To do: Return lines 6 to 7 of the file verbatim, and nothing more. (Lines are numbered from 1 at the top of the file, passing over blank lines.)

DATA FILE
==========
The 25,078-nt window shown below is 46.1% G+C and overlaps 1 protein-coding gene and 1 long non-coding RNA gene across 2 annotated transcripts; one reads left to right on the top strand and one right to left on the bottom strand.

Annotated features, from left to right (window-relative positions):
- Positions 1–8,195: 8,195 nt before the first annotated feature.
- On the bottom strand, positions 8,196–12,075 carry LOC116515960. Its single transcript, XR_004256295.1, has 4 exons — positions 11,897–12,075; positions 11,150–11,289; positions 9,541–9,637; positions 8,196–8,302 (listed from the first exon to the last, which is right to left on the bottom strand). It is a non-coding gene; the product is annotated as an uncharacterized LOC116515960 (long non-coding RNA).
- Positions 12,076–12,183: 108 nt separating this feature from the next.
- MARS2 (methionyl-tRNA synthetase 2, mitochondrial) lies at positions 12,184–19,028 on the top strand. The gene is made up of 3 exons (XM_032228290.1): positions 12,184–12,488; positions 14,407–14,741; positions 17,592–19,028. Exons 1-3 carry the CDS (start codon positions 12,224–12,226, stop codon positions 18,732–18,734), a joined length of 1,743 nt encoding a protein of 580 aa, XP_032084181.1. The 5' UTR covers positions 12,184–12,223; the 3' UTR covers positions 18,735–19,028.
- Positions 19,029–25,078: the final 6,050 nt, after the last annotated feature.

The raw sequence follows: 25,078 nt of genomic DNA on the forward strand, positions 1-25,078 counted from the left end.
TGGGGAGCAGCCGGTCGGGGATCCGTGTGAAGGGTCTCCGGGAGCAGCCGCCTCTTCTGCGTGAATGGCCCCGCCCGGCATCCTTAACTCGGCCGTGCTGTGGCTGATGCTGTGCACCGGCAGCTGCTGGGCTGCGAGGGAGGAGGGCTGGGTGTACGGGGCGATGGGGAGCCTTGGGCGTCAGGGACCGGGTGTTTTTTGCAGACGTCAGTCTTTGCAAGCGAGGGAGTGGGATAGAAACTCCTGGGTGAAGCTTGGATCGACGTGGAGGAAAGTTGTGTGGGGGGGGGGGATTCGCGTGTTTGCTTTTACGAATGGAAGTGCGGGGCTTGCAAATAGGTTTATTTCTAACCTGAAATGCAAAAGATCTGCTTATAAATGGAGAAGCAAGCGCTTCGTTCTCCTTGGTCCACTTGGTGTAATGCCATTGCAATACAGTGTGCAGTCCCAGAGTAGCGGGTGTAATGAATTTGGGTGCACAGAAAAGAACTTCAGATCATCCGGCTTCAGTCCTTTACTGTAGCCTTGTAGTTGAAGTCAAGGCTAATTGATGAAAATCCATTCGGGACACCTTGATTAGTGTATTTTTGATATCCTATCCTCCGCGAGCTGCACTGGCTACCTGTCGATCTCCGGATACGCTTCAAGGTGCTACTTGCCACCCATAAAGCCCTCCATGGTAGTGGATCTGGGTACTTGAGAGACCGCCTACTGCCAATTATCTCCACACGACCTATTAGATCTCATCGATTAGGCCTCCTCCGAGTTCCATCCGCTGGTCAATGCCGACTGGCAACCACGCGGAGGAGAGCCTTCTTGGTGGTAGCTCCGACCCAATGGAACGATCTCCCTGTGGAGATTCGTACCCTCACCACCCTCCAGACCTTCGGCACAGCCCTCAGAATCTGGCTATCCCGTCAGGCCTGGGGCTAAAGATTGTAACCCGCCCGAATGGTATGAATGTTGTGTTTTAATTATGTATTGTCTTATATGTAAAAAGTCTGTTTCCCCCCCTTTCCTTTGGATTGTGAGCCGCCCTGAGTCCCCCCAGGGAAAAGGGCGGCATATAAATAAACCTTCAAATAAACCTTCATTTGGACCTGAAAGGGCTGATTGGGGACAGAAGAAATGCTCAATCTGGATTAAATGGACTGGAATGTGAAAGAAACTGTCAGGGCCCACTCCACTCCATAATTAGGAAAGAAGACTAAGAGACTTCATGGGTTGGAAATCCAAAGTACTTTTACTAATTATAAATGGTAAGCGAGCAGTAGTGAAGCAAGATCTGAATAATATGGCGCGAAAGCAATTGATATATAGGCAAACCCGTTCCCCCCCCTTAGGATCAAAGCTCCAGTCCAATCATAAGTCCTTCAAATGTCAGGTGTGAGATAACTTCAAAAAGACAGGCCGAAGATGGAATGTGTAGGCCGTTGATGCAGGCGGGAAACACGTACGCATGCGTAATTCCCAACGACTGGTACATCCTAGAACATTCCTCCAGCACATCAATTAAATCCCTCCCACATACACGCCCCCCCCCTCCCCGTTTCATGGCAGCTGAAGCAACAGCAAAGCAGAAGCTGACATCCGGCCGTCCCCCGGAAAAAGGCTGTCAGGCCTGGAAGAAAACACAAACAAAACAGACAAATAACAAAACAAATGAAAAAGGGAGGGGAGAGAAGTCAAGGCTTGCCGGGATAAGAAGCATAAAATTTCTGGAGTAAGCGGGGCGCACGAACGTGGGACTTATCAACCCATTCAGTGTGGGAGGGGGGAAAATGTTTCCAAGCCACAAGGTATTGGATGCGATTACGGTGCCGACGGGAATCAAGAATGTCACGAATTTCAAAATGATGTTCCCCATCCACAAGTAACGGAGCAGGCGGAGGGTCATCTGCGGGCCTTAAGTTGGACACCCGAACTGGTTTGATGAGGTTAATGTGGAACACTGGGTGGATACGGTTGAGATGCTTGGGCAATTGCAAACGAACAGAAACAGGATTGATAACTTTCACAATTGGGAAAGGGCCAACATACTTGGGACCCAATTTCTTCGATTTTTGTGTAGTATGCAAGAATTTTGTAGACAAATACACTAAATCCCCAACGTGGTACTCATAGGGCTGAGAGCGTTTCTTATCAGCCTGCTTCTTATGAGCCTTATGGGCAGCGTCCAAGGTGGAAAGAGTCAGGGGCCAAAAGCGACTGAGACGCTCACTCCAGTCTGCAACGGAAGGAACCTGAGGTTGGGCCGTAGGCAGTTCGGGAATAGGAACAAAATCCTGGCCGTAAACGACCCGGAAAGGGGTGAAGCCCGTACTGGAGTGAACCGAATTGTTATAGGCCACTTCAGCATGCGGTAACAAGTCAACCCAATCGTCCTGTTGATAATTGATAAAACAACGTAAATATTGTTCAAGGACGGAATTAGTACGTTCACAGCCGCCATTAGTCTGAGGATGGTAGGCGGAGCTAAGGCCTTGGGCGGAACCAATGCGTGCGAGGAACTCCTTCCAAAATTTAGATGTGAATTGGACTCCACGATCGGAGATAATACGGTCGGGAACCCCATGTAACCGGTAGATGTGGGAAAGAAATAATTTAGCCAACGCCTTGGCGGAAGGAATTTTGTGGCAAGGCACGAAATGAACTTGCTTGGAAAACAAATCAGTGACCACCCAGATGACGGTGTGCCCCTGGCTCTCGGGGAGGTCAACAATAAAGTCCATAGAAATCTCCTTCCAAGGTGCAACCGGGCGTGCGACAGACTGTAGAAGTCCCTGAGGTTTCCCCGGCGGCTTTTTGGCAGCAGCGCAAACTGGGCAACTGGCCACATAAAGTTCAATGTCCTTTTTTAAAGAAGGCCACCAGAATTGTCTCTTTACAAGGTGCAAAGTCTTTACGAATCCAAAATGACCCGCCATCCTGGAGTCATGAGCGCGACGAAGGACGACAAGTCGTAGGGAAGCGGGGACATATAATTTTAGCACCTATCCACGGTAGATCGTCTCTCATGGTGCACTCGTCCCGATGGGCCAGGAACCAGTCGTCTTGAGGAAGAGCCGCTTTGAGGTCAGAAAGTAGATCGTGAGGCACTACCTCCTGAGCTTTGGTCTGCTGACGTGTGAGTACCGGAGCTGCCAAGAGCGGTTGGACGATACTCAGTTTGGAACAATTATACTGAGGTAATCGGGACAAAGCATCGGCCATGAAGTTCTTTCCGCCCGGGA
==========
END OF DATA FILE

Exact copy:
- MARS2 (methionyl-tRNA synthetase 2, mitochondrial) lies at positions 12,184–19,028 on the top strand. The gene is made up of 3 exons (XM_032228290.1): positions 12,184–12,488; positions 14,407–14,741; positions 17,592–19,028. Exons 1-3 carry the CDS (start codon positions 12,224–12,226, stop codon positions 18,732–18,734), a joined length of 1,743 nt encoding a protein of 580 aa, XP_032084181.1. The 5' UTR covers positions 12,184–12,223; the 3' UTR covers positions 18,735–19,028.
- Positions 19,029–25,078: the final 6,050 nt, after the last annotated feature.